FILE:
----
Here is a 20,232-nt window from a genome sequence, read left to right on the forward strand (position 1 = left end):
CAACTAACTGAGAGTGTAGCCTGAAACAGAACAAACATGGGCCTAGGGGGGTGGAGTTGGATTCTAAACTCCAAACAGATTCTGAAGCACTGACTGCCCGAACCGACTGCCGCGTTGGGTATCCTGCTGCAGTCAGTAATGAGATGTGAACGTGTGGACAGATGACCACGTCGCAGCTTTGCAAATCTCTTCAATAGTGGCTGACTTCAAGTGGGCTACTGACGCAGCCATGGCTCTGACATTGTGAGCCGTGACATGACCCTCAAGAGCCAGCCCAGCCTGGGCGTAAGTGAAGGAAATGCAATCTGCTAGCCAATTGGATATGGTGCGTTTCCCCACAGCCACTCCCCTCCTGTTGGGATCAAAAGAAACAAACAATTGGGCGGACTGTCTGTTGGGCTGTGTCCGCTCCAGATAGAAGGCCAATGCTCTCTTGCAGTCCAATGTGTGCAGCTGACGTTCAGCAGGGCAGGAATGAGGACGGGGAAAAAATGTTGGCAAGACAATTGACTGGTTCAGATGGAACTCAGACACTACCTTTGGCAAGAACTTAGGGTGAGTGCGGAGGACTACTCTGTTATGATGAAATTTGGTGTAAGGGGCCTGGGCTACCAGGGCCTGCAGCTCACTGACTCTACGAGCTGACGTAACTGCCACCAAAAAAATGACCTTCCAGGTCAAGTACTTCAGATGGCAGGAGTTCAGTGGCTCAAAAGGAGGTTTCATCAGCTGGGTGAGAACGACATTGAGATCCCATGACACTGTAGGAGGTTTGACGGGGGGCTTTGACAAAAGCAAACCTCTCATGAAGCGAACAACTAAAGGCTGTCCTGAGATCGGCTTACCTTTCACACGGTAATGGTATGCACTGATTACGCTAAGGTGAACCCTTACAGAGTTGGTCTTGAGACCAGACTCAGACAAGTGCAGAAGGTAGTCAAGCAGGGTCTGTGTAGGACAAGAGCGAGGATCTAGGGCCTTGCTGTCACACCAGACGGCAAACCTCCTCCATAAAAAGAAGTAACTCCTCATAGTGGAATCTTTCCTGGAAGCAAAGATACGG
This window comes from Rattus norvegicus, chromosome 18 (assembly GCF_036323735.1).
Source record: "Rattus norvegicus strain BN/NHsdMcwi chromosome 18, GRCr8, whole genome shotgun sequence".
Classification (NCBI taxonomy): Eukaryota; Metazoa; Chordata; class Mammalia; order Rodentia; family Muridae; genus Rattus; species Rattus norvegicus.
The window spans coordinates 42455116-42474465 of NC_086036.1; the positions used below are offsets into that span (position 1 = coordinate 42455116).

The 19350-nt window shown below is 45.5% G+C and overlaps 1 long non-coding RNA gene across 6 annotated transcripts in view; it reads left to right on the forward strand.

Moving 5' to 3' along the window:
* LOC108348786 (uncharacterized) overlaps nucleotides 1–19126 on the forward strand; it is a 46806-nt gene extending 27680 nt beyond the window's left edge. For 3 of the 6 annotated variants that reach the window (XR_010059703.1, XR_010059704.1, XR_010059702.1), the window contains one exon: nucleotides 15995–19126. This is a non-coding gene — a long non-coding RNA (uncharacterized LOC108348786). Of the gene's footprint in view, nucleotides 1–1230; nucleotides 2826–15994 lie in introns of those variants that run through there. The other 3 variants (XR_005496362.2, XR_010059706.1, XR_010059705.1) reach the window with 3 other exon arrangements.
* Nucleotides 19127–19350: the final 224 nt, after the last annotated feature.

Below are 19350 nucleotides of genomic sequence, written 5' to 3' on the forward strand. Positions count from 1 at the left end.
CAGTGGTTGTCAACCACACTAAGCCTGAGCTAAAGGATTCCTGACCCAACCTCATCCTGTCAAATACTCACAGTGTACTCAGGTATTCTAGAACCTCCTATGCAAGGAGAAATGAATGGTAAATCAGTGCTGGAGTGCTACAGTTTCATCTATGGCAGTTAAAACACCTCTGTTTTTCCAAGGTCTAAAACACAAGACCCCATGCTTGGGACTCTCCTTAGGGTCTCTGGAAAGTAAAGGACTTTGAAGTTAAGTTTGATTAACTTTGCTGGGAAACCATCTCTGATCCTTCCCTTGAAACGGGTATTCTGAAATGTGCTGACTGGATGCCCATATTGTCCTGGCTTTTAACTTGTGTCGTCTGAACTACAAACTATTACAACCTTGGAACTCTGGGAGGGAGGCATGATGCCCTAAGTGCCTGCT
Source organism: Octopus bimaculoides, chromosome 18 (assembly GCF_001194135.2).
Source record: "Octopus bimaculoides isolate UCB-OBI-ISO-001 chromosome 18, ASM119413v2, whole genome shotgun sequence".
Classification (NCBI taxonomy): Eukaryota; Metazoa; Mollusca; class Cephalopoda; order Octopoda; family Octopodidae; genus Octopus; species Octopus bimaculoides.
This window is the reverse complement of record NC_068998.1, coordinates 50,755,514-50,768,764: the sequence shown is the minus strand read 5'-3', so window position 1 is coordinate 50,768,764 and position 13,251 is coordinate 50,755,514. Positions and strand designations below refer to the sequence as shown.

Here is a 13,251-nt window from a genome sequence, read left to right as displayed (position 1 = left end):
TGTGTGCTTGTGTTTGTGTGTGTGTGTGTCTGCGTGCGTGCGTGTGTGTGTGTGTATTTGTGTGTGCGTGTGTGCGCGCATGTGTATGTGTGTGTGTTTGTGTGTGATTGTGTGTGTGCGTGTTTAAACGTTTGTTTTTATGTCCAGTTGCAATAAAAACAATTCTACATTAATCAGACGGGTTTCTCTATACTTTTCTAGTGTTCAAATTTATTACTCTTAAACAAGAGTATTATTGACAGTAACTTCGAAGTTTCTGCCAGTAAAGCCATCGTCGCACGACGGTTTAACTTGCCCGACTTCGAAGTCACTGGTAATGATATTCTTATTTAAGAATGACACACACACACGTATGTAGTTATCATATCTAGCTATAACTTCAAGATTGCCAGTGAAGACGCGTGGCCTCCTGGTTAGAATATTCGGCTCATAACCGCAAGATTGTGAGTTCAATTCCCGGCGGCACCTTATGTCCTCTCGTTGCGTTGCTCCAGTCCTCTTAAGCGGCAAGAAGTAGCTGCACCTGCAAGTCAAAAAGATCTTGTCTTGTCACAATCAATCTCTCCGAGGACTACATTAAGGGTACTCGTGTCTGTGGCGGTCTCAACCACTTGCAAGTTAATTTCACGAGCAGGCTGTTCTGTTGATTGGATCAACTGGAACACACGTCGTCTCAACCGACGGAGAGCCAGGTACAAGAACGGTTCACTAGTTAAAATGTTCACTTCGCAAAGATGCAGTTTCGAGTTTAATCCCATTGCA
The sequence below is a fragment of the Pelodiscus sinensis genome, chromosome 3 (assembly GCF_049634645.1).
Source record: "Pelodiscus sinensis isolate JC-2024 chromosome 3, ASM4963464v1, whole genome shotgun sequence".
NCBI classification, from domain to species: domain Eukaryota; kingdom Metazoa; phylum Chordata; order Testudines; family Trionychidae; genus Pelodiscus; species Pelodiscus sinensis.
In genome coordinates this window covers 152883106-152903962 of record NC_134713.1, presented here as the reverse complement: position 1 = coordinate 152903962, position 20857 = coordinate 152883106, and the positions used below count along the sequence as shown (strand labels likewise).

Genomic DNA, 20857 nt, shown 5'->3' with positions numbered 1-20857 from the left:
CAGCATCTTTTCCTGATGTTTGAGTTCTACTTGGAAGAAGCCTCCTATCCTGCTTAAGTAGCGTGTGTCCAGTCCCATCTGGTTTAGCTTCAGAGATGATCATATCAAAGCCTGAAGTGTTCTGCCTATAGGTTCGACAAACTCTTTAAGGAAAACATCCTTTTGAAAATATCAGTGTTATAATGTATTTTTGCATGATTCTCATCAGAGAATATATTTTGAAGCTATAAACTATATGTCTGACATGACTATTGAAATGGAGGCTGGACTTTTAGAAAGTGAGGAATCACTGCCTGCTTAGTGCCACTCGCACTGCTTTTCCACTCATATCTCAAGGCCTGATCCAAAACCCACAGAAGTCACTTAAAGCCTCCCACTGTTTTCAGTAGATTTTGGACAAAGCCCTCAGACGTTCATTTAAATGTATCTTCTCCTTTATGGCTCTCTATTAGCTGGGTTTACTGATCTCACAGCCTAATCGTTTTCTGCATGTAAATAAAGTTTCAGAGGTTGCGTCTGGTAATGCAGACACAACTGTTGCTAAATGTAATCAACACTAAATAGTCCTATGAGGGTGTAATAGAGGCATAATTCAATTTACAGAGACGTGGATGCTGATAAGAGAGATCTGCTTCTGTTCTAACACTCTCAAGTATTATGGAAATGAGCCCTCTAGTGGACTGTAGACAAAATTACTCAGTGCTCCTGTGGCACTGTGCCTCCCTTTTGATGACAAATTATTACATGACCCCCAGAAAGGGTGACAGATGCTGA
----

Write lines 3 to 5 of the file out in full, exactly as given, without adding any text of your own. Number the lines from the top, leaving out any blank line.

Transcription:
This window comes from Rattus norvegicus, chromosome 18 (assembly GCF_036323735.1).
Source record: "Rattus norvegicus strain BN/NHsdMcwi chromosome 18, GRCr8, whole genome shotgun sequence".
Classification (NCBI taxonomy): Eukaryota; Metazoa; Chordata; class Mammalia; order Rodentia; family Muridae; genus Rattus; species Rattus norvegicus.